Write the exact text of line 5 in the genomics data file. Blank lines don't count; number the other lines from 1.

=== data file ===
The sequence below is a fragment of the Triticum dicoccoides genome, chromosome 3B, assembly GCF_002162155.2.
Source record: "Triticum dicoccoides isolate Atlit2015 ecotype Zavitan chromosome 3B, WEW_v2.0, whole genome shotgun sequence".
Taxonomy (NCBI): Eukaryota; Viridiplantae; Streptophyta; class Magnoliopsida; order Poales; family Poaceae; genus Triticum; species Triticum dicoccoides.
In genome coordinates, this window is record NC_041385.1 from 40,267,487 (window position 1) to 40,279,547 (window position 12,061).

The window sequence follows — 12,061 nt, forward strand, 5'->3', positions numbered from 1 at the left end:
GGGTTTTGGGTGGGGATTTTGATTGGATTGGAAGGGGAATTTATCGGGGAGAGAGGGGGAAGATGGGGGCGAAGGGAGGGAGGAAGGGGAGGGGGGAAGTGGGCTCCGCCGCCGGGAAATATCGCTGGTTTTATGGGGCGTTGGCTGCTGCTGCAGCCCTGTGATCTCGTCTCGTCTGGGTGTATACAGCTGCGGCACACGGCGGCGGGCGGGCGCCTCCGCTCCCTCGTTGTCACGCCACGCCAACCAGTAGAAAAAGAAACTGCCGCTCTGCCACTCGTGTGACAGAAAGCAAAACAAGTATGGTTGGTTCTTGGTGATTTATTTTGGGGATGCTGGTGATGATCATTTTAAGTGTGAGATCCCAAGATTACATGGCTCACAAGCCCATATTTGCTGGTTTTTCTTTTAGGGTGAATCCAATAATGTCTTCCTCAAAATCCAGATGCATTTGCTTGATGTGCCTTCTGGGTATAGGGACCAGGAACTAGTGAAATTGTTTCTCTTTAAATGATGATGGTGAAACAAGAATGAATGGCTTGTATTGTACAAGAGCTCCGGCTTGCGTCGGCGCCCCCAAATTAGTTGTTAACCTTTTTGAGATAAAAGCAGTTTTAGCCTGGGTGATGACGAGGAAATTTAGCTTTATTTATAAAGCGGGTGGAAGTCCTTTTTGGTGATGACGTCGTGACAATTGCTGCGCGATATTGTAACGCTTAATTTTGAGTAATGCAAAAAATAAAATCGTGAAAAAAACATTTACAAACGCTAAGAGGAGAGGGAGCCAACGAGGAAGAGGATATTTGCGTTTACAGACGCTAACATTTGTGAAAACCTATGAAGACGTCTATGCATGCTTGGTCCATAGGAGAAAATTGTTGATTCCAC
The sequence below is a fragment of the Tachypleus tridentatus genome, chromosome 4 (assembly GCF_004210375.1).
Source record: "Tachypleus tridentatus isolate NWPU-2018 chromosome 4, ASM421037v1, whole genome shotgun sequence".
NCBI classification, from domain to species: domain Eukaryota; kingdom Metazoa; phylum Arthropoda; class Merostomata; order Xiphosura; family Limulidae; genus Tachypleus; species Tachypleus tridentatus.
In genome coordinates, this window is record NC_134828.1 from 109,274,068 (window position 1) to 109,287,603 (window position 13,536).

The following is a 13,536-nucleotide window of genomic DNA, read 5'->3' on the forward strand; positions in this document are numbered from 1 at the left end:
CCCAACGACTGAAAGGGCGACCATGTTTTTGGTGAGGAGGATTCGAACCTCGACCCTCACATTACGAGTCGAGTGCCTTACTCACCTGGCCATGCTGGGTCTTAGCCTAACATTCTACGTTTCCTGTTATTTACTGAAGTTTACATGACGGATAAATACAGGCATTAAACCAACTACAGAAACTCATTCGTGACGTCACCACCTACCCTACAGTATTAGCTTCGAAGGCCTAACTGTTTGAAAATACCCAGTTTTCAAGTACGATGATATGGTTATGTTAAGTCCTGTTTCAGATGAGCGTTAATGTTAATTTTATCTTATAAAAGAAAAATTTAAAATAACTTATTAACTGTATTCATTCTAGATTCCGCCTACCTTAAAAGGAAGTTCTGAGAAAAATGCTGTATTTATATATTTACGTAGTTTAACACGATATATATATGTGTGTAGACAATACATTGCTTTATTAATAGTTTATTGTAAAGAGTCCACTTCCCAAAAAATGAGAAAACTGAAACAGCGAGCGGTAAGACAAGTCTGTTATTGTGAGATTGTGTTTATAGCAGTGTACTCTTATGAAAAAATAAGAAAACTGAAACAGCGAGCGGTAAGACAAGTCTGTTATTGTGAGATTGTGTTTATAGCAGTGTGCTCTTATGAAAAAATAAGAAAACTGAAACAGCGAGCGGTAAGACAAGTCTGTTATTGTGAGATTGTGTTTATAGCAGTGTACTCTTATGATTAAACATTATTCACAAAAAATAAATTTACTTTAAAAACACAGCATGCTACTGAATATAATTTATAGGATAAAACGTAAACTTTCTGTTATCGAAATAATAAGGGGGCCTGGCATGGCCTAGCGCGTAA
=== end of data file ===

The window sequence follows — 12,061 nt, forward strand, 5'->3', positions numbered from 1 at the left end: